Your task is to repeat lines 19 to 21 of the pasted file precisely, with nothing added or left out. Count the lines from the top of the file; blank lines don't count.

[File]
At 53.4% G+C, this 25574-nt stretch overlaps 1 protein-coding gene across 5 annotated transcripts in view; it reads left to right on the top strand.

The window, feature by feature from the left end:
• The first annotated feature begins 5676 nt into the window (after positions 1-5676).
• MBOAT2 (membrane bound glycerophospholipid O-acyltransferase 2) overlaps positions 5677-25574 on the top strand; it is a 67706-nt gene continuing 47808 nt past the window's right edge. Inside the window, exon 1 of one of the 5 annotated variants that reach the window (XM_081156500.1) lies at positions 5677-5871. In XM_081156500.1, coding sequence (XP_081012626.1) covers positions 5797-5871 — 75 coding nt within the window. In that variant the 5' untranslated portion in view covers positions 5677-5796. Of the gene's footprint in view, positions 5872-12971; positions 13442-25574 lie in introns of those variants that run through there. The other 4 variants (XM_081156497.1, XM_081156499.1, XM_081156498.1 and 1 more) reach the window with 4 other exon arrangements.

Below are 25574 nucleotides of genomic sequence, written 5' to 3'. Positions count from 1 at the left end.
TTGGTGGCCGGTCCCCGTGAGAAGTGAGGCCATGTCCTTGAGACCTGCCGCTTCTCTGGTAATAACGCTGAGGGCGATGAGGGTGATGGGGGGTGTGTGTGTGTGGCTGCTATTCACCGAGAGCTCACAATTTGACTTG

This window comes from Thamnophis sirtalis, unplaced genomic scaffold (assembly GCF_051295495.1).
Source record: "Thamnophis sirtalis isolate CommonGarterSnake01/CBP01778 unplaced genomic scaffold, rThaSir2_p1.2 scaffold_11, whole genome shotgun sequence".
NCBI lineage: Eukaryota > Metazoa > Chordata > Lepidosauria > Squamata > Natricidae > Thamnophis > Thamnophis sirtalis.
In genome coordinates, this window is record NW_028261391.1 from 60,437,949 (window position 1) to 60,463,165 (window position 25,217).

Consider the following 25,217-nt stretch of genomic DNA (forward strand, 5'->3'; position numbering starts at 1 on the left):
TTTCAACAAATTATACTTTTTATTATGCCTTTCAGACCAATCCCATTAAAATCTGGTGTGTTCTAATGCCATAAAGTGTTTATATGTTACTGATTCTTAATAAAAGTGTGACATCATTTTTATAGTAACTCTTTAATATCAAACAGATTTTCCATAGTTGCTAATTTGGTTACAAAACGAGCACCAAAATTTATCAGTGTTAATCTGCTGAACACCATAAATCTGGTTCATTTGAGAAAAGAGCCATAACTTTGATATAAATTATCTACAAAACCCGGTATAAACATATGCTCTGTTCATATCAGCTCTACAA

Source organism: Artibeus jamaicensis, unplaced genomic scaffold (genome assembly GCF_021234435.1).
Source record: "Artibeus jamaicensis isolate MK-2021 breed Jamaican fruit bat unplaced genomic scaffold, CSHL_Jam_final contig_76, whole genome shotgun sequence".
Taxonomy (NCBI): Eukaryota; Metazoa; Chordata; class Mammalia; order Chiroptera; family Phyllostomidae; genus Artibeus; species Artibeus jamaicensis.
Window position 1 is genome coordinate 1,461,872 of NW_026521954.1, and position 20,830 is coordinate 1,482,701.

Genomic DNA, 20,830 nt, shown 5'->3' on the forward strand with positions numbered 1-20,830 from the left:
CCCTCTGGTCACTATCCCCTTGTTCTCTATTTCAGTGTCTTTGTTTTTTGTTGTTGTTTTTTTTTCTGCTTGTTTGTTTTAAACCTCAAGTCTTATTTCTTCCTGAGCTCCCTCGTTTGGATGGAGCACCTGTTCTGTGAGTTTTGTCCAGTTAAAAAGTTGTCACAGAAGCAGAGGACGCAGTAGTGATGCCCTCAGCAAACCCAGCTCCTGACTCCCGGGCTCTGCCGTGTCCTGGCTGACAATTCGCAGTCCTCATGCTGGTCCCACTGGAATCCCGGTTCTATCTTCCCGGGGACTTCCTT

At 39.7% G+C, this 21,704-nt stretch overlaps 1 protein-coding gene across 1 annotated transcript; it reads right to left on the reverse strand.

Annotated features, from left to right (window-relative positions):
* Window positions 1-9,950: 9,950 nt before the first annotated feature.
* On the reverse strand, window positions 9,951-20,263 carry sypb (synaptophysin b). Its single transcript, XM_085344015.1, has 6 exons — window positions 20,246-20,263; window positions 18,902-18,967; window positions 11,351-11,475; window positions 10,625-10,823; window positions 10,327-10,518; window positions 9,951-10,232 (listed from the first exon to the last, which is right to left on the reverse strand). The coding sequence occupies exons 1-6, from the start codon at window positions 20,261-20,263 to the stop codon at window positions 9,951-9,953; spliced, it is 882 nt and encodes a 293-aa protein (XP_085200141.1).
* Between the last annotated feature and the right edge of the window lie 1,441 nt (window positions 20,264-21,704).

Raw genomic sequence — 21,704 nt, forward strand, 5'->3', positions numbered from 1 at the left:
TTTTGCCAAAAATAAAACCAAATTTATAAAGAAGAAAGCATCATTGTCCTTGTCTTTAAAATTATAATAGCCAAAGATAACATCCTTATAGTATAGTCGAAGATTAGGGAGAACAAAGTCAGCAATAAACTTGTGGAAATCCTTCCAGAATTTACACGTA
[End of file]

At 39.7% G+C, this 21,704-nt stretch overlaps 1 protein-coding gene across 1 annotated transcript; it reads right to left on the reverse strand.

Annotated features, from left to right (window-relative positions):
* Window positions 1-9,950: 9,950 nt before the first annotated feature.